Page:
Rodriguez currently leads the Seahawks with 67 goals, which is the second best mark in the Coast Conference. Cabrillo scores roughly 16 goals per game. 

“I think that our team has quite a few pretty strong offensive and defensive players that can go two to two, if need be,” Rodriguez said. “I think having that kind of spread out level of strong, confident talent is also pretty good. But also awareness, being able to see each other in the pool and set each other up, it’s been working out really well.”

Other standouts include D-I bounce back Olivia Garley, D-II bounce back Sierra Nielson and a multitude of future D-II commits.

Freshman goalie Lucy Fitzgerald—a former San Lorenzo Valley High standout—has been a brick wall in front of the net. She has allowed just 37 goals and has a 64.4 save percentage in 11 games played.

“[Fitzgerald] is our eyes. Oftentimes when we’re on 6-on-5s she’ll tell us to scoot over on the post, get your hand up, she sees things that we don’t so we can lean on her a little bit,” Bigler said. 

Rodriguez added having a vocal goalie definitely does more good than bad, especially when they’re on defense.

“I think by now we’ve all gotten pretty used to Lucy [Fitzgerald] and our other goalie, Olivia [Garley], talking and working things out for us,” Rodriguez said. “They’re able to just walk us through stuff.”

Fitzgerald and sophomore setter Natalie Hernandez—an Aptos High alumna—were teammates alongside Bigler during the 2021 season.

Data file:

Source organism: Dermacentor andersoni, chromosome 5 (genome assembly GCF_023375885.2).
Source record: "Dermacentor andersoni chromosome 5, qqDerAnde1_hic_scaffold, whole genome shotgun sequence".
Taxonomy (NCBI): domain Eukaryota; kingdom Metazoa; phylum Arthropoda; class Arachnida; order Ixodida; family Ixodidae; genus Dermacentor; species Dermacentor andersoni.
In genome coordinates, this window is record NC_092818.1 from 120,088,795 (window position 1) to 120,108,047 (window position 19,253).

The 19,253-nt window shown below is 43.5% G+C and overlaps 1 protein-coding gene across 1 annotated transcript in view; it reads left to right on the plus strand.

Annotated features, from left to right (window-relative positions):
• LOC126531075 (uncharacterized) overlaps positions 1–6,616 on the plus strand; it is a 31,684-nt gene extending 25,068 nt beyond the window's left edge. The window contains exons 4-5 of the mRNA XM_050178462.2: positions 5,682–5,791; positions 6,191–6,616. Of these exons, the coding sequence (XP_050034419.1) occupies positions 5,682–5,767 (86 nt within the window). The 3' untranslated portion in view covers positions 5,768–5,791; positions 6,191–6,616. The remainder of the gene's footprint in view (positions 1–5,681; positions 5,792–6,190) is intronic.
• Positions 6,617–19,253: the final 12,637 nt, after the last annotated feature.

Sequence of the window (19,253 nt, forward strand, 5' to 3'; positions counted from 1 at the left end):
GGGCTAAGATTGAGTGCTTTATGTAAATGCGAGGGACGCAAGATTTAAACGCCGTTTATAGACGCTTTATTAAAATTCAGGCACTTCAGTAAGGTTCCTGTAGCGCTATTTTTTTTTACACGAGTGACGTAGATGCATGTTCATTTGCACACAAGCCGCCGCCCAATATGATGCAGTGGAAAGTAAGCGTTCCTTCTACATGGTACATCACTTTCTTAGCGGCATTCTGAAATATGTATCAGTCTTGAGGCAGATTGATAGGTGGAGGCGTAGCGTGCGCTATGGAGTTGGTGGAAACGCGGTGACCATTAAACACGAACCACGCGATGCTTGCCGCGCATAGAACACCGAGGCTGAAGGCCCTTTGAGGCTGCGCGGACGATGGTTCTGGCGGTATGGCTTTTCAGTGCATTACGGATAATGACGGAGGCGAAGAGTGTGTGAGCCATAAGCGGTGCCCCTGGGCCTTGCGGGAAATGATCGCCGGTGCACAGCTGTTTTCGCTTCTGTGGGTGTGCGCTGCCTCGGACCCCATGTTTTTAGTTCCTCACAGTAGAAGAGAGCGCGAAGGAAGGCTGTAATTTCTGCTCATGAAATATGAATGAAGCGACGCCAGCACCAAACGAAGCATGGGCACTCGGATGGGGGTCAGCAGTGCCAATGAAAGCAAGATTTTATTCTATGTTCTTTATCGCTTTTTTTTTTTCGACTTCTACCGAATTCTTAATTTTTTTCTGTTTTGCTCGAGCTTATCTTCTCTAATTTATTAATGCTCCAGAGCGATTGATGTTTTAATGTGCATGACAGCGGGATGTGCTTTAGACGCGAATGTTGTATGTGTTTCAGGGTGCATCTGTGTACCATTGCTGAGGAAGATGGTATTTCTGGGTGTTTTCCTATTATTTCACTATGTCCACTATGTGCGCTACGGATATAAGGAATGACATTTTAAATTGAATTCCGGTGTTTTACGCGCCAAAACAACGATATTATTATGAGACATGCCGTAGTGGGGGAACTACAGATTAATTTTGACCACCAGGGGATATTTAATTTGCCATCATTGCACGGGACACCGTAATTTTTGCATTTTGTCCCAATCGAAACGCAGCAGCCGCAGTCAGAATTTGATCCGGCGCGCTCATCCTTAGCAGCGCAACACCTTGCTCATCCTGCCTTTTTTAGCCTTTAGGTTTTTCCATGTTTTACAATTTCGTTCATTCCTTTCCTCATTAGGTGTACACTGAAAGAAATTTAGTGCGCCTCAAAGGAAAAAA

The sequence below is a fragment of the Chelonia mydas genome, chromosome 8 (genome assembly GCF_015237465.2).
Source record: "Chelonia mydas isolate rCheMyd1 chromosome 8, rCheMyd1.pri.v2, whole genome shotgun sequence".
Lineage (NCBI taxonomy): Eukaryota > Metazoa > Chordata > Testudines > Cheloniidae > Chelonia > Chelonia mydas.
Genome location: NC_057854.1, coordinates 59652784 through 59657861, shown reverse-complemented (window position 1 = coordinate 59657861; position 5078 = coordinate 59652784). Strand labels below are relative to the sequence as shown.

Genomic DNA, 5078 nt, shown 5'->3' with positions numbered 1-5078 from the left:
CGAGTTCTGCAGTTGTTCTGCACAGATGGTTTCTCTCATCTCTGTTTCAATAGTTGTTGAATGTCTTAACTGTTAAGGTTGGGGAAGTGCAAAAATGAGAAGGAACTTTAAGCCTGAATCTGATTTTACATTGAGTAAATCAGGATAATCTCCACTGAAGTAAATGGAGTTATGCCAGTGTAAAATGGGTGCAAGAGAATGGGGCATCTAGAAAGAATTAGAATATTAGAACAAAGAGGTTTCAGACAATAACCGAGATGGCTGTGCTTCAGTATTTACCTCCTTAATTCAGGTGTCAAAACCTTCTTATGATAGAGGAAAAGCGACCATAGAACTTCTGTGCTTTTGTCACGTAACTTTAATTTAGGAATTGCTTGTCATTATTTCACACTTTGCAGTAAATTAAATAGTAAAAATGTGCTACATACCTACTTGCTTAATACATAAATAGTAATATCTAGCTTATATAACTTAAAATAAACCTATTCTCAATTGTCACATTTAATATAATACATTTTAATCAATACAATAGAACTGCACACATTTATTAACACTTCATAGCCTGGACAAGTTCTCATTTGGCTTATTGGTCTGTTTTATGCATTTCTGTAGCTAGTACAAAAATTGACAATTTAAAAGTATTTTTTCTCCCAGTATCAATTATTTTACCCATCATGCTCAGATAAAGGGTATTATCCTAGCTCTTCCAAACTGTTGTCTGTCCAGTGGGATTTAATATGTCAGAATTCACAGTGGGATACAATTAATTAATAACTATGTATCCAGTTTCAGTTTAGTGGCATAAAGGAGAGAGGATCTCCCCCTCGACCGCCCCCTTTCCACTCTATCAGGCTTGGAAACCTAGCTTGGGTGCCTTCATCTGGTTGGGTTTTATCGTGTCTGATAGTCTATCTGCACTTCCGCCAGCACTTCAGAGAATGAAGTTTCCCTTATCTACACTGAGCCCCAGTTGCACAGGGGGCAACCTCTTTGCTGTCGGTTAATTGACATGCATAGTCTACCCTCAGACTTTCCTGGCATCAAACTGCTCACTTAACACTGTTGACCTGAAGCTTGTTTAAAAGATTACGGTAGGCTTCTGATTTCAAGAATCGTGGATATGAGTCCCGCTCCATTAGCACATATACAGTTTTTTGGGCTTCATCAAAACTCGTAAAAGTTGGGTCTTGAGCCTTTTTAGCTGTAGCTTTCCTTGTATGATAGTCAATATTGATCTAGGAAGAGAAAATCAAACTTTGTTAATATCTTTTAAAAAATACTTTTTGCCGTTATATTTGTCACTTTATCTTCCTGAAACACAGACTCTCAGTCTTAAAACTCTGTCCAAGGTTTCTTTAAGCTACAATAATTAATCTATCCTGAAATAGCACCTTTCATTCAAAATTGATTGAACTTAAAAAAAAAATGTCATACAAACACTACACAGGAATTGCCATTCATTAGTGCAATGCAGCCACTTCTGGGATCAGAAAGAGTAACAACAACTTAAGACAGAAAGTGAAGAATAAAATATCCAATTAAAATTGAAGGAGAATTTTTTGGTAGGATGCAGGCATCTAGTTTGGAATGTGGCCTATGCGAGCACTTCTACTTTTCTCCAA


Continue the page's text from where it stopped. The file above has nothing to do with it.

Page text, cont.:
For Bigler, it’s about building the water polo program back up and leaving it in better shape than when she arrived. She said high school teams in the area have a lot of talent and it’s sad to see local girls going off to play at other community colleges before looking at Cabrillo.

“The girls and guys coming up from high school need to see that,” said Bigler, who also coaches a club team. “My littles are like, ‘Oh Sadie, where do you go to college?’ and I’m like, I go to Cabrillo, and I’m really proud to tell them that.”

Rodriguez is also set on rebuilding the program and forming a bond that wasn’t there in the beginning of the season. She said they spent time figuring out where the new pieces would fit in the puzzle and what works best for them as a team.

“I think definitely now we understand what our potential could be,” Rodriguez said.

Next up, the Seahawks will compete in the Santa Barbara Community College Halloween Tournament at Dos Pueblos High School in Goleta starting Friday.

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A Watsonville native who has a passion for local sports and loves his community. A Watsonville High, Cabrillo College, San Jose State University and UC Berkeley Graduate School of Journalism alumnus, he primarily covers high school athletics, Cabrillo College athletics, various youth sports in the Pajaro Valley and the Santa Cruz Warriors. Juan is also a video game enthusiast, part-time chef (at home), explorer and a sports junkie. Coaches and athletic directors are encouraged to report scores HERE.